I have a young friend, an undergraduate at the Ivy League U. where her parents (and my husband and I) all did graduate work, who has developed an interest in graduate school in English or a related field. Since no one really likes unsolicited advice, even from people who aren’t related to you, I thought I’d blog mine instead of boring the pants off her.
She is very bright, talented in multiple fields, good at languages and mathematics. In fact, this interest in English is a bit of a surprise. She’s good at it, but many of her older friends and relations expected her to be a mathematician or physicist.
Given this background, I begin the unsolicited advice:
1. Don’t go to graduate school right away.
2. Use your skills in math and languages to get as lucrative a job as possible. This probably means finance of some variety. You want both money and work experience outside the academy: something to fall back on if you don’t get an academic job, and also very useful if you develop an interest in academic administration. People who understand money and the business world are valuable in academe.
3. Work for 5 years. Do not tell anyone at work you plan to quit in 5 years and go to grad school.
4. Save all the money you can. Open a retirement fund immediately and put in all the money you’re allowed to. If people wonder why you’re living way under your means, tell them you’re paying off student loans, or paying your grandma’s medical bills–anything sympathetic and plausible. You want a cushion when you start grad school.
5. This is a good time to get married if you have someone around; then you can stay home with him and save money rather than going out with the high-rollers. Make sure your husband is portable.
6. While you’re working, read all you can. Read novels, plays, poems, drama. Go to plays. Read criticism, too. You’ll re-read a lot of these texts in class later, but you might as well get a lot of reading done now.
7. If you need more languages, start working on them. If you need a modern language, see if you can get your employer to send you to that country to work. If you need Old Church Slavonic or something, that’s more problematic, but still, do what you can.
8. After 4 years, take the GREs, research schools and departments, and apply to the places you want to go. Books and other blogs can tell you how to do this.
9. After 5 years, quit and go back to school at the best place you can get funding. Supplementing your stipend with your savings will allow you to live like a human being. All the reading you did will help you stay on top of things.
10. If you want children, have at least the first one while you’re in grad school. A few older profs may doubt your seriousness, but mostly people have accepted that women can have children and careers. You’re still younger and more energetic than you will be later; your time is flexible; and you probably have friends around who either have kids or would like to, who will help with babysitting. Then when you start a tenure-track job and are worked to death, at least one kid is potty-trained and so ready for pre-school.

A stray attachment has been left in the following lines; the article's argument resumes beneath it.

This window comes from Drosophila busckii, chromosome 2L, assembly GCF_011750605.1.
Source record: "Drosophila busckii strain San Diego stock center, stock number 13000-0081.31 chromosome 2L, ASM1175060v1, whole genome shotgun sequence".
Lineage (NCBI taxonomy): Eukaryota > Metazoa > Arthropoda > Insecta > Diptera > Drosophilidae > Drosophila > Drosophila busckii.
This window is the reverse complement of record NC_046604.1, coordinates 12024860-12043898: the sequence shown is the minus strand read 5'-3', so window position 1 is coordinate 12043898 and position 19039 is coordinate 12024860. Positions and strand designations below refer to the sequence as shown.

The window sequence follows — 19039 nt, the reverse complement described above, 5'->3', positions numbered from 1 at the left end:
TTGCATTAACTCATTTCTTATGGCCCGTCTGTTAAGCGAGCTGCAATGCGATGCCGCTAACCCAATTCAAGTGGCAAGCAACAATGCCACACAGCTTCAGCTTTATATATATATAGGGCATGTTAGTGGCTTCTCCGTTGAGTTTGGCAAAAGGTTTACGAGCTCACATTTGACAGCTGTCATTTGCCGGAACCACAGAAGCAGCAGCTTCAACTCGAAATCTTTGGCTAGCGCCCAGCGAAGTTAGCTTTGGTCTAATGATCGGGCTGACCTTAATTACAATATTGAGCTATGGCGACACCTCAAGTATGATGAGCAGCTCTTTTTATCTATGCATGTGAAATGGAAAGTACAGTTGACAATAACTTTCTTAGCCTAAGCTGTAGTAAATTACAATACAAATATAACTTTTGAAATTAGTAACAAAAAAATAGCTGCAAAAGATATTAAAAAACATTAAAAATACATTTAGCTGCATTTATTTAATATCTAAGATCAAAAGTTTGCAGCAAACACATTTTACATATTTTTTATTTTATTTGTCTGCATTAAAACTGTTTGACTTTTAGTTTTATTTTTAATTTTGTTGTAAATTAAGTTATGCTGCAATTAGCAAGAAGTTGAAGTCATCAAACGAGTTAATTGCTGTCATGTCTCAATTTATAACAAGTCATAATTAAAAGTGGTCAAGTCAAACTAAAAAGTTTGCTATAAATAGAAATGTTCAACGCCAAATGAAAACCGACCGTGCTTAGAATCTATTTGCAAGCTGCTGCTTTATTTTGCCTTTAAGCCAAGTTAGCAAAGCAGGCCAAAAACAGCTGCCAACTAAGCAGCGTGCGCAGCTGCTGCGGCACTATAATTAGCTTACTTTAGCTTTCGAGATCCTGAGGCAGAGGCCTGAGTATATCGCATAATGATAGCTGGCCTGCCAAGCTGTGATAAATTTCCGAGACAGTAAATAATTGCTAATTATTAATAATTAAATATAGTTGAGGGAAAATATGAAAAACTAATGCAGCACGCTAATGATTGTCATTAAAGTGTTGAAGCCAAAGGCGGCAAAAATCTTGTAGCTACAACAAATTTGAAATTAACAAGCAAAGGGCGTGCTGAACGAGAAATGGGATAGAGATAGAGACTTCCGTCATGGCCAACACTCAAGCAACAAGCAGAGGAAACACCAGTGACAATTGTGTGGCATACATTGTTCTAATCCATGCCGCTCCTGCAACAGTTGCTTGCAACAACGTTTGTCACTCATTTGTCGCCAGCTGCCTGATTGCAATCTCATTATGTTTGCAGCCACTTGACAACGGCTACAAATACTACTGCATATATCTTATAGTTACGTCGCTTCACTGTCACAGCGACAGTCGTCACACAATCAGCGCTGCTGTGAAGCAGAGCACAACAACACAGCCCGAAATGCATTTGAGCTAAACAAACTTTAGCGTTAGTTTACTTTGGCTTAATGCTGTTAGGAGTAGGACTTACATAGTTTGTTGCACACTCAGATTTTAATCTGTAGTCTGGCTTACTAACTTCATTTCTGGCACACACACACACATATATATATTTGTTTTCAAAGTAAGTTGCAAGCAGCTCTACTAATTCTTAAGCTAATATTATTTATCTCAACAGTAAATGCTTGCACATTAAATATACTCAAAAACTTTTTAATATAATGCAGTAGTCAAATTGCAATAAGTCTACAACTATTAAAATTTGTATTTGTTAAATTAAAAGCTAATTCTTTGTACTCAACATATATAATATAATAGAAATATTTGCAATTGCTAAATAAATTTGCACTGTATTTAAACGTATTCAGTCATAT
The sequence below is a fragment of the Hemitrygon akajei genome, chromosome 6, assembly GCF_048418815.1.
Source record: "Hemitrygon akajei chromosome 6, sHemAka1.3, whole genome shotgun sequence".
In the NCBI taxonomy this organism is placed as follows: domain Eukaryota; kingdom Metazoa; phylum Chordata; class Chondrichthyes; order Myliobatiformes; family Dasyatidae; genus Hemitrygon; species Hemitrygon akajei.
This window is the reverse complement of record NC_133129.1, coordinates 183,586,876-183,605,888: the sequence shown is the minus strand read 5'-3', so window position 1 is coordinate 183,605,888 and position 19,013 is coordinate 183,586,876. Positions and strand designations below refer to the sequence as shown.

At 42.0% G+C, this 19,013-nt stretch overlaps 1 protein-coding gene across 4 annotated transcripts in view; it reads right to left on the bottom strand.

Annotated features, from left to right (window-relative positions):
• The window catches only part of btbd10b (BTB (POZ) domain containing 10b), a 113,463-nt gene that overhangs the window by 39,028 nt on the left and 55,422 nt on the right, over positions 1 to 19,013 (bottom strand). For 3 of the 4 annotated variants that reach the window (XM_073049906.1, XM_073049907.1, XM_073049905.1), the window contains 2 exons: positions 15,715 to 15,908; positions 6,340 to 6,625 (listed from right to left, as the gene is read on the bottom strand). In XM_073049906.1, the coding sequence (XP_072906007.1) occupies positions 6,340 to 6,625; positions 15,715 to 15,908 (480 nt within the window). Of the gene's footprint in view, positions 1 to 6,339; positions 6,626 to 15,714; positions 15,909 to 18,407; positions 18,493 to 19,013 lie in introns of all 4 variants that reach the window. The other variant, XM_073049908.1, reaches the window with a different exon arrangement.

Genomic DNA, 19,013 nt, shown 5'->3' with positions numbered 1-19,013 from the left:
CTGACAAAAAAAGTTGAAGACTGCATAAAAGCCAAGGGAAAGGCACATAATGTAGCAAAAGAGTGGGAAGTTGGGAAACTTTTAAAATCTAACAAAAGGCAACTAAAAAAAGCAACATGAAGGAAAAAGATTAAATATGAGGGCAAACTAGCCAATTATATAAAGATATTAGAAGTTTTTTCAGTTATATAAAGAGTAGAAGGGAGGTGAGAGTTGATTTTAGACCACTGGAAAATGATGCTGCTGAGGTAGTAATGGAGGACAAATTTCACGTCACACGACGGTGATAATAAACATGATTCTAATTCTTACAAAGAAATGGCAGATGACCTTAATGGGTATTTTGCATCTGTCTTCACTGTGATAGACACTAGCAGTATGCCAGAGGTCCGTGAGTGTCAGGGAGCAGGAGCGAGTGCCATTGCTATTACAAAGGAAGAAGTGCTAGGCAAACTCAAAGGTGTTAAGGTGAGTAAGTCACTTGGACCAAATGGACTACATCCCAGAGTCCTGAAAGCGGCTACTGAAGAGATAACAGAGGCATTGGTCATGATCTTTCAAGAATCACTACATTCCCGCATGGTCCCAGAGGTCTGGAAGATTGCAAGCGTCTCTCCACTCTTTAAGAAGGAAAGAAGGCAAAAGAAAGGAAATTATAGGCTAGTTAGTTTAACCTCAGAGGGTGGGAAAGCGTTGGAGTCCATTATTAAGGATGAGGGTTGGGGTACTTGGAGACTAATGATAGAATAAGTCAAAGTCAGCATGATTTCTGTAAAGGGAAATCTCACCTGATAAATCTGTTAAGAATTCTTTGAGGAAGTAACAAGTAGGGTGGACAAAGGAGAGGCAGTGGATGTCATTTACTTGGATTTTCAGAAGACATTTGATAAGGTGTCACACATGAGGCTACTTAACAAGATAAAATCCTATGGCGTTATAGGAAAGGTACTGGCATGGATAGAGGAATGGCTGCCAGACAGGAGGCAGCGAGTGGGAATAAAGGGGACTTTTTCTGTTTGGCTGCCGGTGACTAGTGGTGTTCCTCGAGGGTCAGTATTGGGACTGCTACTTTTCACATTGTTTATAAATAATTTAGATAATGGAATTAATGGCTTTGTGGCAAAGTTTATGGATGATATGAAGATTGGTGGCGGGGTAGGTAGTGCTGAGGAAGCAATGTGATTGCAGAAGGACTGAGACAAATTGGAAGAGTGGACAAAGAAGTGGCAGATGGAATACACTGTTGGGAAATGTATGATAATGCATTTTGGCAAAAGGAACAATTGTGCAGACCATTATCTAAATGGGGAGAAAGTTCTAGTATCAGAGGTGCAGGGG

11. If going abroad for research purposes would be a good idea, DO IT. This, too, gets harder later. Making contacts now is like starting a retirement account early.
12. Do not leave town to write your dissertation elsewhere. Stay near your advisor so you’ll get attention.
If everything works out right, you’ll get a tenure-track job in your early 30’s and be tenured by 40. This is a little older than the wunderkinder who rush straight through, but not crone-aged by any means. And if it doesn’t work out, you have work experience that will help you keep some perspective on the whole thing. Of course it’s hard to go back to any career you’ve been away from for 6 years or so, but it’s better than knowing only school and having to develop a completely new career path from scratch. You know you can make a living at something else, which will make you more confident, which in turn may help you get the academic job you want.
Obviously much of this advice is specific to someone with a great deal of cultural and intellectual capital. You don’t have to have all of my young friend’s advantages to succeed; you don’t have to follow my suggested career path, either. But in the best-of-all-possible-worlds, such a path seems to me the most likely to lead to a happy, successful, productive life.
Your mileage may vary.